Whatever happened to Harveys?

Jane Hunt and Harveys barrels

A slightly shorter version of this is published by the Financial Times. See tasting notes in London's great sherry tasting and Sherry galore

The recent misfortunes of sherry, arguably the most distinctive wine in the world and one that is produced only and quintessentially in bodegas around the sherry town of Jerez in Andalucia, could be said to have been determined in Deerfield, Illinois. 

This is where the spirits company named after Jim Beam whiskey is based. In 2005 the American company found itself the owner of the two most famous names in sherry, Harveys and Domecq, and, according to most observers of the sherry scene, proceeded to run them into the ground. 

Poor little sherry with its shrinking market was a sort of corporate football, of relative insignificance compared with the lucrative, globally famous spirits brands that were seen as the real prizes in the sharing of the spoils in the boardrooms of the world’s biggest drinks companies.

Pedro Domecq is the oldest name in sherry and Domecq the noblest name in a town of sherry aristocrats. For many years the name graced the pages of the Financial Times when the Domecq family sold out to Allied Lyons in 1994 to form Allied Domecq. But in 2005 the French drinks company Pernod Ricard swooped on Allied’s most profitable spirits brands, selling off what it didn’t want to Diageo and the owners of Jim Beam whiskey, then known as Fortune Brands, subsequently renamed Beam Global and, for the last two years, known as Beam Suntory since Deerfield now has to kowtow to new owners in Tokyo.

So it was that the American whiskey company, almost incidentally, came to wield extraordinary power in the little sherry town. They quickly sold off Cockburn, the port equivalent of the venerable Harveys, but were left with the sherry bodegas, a host of brands, and their stocks, including the all-important soleras that take generations to build up.

Inexplicably, they decided to suppress the name Domecq, selling it off to Pernod Ricard. They also chose to sell off Domecq’s most famous brand La Ina, with Gonzalez Byass’s Tio Pepe the most loved Fino (light dry sherry) in all of Spain. The current owner of La Ina is Emilio Lustau, who slowly and painstakingly moved the La Ina soleras to their own bodega from Domecq’s in the old town of Jerez.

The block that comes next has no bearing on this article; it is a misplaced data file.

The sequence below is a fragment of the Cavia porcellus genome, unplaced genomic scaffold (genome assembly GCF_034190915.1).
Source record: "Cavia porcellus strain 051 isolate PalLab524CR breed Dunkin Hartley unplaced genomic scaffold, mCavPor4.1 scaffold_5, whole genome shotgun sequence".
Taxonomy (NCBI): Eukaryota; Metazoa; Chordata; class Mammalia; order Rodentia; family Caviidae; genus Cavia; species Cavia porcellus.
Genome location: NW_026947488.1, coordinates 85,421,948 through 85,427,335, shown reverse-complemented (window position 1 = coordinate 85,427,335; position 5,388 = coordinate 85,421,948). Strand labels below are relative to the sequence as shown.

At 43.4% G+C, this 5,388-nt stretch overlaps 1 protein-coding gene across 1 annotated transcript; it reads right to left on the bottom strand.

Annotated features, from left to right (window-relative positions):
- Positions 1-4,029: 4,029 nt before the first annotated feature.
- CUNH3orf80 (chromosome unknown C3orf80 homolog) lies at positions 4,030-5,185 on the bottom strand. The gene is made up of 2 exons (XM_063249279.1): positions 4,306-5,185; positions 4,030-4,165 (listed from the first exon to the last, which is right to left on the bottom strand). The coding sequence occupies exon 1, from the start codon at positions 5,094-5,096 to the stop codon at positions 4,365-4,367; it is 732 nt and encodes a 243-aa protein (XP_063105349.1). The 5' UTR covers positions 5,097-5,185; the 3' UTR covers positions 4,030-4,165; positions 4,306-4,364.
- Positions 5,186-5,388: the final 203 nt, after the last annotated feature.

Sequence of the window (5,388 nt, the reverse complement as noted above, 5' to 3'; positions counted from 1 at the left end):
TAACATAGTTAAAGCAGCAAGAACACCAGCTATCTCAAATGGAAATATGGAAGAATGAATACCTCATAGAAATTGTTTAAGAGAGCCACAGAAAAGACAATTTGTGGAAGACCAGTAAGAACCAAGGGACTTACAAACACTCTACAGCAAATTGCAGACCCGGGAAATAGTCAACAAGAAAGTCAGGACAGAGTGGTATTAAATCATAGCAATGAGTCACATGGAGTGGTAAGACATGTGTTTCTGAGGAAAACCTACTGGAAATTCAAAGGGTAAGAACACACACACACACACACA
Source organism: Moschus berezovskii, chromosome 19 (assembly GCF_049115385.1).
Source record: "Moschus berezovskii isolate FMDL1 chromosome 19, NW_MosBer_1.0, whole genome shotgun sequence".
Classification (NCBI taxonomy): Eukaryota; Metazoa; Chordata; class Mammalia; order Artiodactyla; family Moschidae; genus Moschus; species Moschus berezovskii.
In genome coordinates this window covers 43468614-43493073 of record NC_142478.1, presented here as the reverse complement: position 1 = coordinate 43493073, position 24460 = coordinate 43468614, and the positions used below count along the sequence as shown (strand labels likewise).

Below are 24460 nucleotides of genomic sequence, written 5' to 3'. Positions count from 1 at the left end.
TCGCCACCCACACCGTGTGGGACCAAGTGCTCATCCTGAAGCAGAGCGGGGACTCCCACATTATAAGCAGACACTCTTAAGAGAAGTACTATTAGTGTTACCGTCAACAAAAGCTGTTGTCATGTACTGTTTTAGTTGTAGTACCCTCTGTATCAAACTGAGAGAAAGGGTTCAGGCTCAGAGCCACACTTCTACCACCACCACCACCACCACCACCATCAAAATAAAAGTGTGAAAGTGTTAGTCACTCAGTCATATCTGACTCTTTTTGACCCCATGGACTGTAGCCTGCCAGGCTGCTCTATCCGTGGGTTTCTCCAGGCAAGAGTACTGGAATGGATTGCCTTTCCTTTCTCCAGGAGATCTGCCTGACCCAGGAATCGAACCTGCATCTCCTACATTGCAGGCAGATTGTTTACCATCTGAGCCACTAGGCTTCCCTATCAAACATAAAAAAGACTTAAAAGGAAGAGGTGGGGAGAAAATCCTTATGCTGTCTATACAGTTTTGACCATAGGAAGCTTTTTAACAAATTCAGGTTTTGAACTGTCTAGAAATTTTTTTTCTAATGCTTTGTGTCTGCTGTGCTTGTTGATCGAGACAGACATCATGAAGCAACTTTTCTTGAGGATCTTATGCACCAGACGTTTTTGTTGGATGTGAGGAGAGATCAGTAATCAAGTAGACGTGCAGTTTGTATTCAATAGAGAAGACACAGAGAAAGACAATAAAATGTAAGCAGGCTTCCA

Presumably in Deerfield the real jewel of Jerez was seen as Harveys Bristol Cream, the single best-selling sherry, even if, with its added sweetness and distinct stickiness, Cream is regarded as an irredeemably British invention by Jerezanos, who are much more likely to drink a pale, dry light sherry such as Fino and Manzanilla.

In the early 1970s, thanks to the marketing genius of those then in charge of wine merchants Harveys of Bristol, Harveys Bristol Cream sold a million cases a year in the UK alone, and had a highly profitable international reputation. Until then Harveys hardly owned any sherry vineyards and only one small bodega, but they had contracts to buy and they certainly knew how to sell. The UK wine merchant side of the business was one of the most respected names in wine, the alma mater of global wine luminaries such as Harry Waugh, Michael Broadbent and a host of other early Masters of Wine. This Unilever of wine had one of the first-ever wine museums at the company’s offices in central Bristol and also provisioned gentlemen’s cellars from smart premises in London’s clubland. The replica of a 1647 sherry flask shown below came from the Harveys Wine Museum and is typical of the good taste associated with the brand in the mid to late twentieth century when they commissioned the exalted likes of Edward Ardizzone to illustrate their wine lists. Jane Hunt MW, who used to work for Harveys in the glory days, is seen above trying her hand as a sherry venenciador.